Odettes is in the City Works Depot, in a lovely high-ceilinged industrial former bus workshop, all steel beams and huge windows and a door that opens right across the front. To this, owners Clare and Joost van den Berg – they started Zus & Zo – have added handmade tiles, Japanese-ish fabrics, oiled timber and delicate blown-glass lights. It is an exercise in softness and texture and it kind of shouldn’t work in such an industrial space – and yet it does.

The food is fabulous: loosely plated and generous. There’s a brilliant saffron tortellini ($23) with yoghurt curd and green chilli and a Middle-Easternish lamb shoulder (half for $40 or whole for $69 – half is plenty) designed for sharing with tahini, chickpeas and radish – falling apart, slightly unctuous in the good way. We can highly recommend the wild mushroom, served with a mushroom doughnut and whipped feta ($17). The wagyu rump steak is perfectly cooked, beautifully charred on the outside and just past medium rare on the inside, served with a rouille, wild mushrooms and basil – an exercise in simplicity, though we question why it has to be wagyu. It’s magnificent – and good on them for serving rump – but it’s also $39, and sometimes you feel like steak but you don’t want to pay $39. (We also recently had incinerated broccoli and bullet-like chickpeas, though we’re putting these down to teething troubles because they have been very busy since the day they opened.)

Service is swift and efficient, the servings are large and the light is beautiful, so it is the kind of place you drop in at any time of the day, for coffee or breakfast or dinner – though it is best at night. You sit there with the doors wide open on a steamy Auckland evening, and the breeze tufts around you – you could be anywhere but you would mostly just like to be there. In short, it feels like how this city is meant to be. SFG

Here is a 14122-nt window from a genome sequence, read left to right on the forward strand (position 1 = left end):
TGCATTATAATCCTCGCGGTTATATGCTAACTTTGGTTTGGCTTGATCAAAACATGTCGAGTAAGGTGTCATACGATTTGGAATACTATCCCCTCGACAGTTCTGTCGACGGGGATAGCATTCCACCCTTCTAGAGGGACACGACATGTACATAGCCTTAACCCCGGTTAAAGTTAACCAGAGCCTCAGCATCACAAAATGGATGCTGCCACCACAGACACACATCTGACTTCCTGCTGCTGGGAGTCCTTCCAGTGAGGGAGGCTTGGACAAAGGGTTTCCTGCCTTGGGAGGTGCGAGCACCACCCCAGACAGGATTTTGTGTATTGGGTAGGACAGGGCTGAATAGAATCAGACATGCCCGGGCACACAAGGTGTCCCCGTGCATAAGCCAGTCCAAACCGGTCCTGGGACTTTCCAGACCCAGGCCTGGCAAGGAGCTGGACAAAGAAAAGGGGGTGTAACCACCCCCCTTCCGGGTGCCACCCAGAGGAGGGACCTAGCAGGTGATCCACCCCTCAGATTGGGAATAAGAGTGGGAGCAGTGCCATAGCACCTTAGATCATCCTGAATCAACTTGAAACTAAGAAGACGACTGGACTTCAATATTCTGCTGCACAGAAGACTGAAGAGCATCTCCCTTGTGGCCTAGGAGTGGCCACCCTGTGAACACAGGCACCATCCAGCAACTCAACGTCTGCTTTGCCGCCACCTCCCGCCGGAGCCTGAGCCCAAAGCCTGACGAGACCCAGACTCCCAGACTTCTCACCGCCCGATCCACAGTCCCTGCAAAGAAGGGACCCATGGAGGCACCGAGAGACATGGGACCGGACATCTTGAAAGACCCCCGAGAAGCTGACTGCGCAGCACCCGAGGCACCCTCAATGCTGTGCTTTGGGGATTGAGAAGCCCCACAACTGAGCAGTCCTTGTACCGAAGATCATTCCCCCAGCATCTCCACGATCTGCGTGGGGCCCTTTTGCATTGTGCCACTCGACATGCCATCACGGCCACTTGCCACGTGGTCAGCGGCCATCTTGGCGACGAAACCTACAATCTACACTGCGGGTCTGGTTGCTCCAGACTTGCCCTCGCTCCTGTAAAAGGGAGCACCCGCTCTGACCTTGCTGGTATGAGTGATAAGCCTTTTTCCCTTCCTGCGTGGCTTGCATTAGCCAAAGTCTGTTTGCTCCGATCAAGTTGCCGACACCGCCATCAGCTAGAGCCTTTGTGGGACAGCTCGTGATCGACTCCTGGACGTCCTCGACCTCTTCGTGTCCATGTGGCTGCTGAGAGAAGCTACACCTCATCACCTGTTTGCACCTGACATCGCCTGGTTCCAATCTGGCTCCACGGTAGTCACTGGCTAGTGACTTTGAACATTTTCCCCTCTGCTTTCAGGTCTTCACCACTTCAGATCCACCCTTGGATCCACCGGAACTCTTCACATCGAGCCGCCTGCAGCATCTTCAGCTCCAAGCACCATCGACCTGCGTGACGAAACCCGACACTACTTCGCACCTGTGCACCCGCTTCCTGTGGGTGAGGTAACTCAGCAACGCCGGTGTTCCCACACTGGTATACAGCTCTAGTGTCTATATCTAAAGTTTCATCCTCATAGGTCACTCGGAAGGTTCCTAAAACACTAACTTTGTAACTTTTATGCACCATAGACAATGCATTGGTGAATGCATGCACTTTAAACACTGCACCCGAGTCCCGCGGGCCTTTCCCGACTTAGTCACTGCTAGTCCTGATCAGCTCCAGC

HOURS Open seven days breakfast and lunch; dinner Tuesday to Saturday.

ADDRESS Shed 5, City Works Depot, 90 Wellesley St, ph 309-0304.











 Photographs: David Straight

Al Brown and wife Lizzie’s fridge is small. “We’re crammed,” he says. “We’ve got a tiny fridge because we’ve got a tiny kitchen – it was the only sized fridge that would fit in there.” The family moved to their Auckland villa a year or so ago, and Al recently built an outdoor kitchen, to try to gain another room over the summer at least. “I think your fridge represents your life in a way,” he says. “Ours is chaotic and crazy but full of flavour.”

Sirloin steak – from Black Rock Butchery which is owned by Nosh. “My wife bought that and she’s done pretty well,” he says. “I go through all the steaks, looking for the marbling – can you see the marbling on the lower one?” He likes sirloin because it is the intersection between cost and flavour: it’s cheap, but it tastes as good as scotch or fillet. “And look at that fat cap! I know you’re not supposed to eat it but the dog never gets it in our house.”

Butter. Several types, since Al’s daughter Connie is a baking nut. Though she doesn’t like Al’s butter, produced by Oamaru’s Whitestone Cheese. “They like generic butter,” he says. “They don’t really like anything I do, actually!”

Cheese, though it’s more generic than you might expect. “We shop like everyone else – if we want feta on a Wednesday night salad, it won’t be the most expensive.”

On the second shelf down there, that’s a huge Christmas cake, made by Lizzie.

Colman’s Mustard. It’s a classic. We have a lot of mustard,” says Al. “That little shmear on the side of the plate.”

In fact, as well as mustard there is an entire shelf of condiments. “We’re just loaded with them.” In the fridge at the moment: harissa, eggplant kasundi from Depot, vinaigrettes, chutney and who knows what else. They might eat steak cooked on the outdoor grill, salad and some kind of carb, say, and it will be cooked quite simply – but in the middle of the table there will be half a dozen condiments. “That’s the heritage of New Zealand food – we were a frugal bunch,” he says. “With a fridge full of condiments you can throw something together pretty quickly.”